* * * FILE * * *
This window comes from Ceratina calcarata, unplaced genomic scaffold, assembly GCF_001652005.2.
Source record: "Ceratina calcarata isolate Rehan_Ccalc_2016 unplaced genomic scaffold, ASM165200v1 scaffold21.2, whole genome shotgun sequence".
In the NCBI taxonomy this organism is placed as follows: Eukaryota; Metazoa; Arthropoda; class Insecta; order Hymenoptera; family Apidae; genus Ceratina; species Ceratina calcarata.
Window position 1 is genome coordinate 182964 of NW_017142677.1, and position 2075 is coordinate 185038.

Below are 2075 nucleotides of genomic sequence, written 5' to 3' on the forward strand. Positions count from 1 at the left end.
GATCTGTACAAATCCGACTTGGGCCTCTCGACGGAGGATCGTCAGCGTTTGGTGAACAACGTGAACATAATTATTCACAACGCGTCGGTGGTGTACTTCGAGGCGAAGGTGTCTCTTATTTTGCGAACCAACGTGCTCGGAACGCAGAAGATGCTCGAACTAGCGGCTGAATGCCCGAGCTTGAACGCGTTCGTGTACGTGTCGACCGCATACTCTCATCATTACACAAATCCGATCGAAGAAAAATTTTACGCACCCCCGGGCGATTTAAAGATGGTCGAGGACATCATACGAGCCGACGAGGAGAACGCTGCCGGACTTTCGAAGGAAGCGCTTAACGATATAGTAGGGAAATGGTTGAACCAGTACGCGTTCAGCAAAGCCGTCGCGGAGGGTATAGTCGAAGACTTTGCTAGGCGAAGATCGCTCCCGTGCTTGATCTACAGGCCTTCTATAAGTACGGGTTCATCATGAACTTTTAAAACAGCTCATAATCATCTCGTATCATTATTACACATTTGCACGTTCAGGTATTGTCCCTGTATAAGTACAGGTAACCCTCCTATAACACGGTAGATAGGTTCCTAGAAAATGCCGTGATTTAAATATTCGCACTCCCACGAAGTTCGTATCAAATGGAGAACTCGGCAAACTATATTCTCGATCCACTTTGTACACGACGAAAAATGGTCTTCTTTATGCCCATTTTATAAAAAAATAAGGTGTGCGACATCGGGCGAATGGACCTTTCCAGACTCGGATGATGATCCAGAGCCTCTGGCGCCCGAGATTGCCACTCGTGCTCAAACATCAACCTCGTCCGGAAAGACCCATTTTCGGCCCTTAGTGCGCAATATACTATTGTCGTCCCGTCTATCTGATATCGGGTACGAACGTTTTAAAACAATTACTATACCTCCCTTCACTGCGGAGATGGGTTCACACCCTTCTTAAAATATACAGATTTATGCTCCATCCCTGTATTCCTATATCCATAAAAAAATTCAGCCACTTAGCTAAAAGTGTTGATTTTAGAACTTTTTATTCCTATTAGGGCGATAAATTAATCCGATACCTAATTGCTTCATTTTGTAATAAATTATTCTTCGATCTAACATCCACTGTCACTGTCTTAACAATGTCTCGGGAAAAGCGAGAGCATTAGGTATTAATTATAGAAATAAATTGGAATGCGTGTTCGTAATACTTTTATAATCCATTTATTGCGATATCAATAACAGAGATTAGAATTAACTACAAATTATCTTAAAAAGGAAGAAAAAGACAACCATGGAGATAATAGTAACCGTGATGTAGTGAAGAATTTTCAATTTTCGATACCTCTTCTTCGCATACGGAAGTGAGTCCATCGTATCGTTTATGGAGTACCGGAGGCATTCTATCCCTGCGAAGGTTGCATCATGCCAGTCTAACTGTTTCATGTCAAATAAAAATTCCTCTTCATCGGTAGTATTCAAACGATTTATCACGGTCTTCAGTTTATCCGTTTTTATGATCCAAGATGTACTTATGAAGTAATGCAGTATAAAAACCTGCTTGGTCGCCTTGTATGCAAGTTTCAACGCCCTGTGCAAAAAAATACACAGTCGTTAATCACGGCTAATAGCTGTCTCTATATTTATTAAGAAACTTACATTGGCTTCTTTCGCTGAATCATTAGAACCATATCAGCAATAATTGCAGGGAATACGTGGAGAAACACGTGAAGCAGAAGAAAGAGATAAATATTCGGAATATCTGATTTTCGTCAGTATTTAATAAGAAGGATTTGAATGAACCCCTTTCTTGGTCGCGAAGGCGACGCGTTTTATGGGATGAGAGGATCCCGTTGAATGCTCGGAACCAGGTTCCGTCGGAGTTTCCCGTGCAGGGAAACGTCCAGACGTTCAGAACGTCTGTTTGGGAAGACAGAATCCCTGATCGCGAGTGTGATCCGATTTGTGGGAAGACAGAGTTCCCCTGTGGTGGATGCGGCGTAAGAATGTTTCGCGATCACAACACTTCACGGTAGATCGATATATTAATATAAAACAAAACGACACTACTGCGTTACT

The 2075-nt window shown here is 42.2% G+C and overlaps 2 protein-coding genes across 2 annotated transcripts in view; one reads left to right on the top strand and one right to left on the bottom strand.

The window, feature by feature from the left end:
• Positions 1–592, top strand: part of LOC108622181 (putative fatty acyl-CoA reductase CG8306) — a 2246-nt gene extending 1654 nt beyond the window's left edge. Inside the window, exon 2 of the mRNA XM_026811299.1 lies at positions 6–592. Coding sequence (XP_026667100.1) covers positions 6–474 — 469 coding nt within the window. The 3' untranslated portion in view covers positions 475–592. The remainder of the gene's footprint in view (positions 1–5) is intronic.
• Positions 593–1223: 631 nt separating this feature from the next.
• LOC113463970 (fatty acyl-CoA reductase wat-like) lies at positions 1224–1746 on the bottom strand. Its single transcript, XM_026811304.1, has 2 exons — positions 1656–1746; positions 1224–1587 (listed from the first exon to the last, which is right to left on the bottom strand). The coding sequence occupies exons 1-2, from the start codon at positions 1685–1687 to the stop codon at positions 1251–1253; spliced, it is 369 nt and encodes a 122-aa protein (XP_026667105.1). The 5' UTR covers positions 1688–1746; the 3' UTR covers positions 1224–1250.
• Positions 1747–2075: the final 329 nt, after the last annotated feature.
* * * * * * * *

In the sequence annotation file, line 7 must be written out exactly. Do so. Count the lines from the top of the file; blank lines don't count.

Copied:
The 2075-nt window shown here is 42.2% G+C and overlaps 2 protein-coding genes across 2 annotated transcripts in view; one reads left to right on the top strand and one right to left on the bottom strand.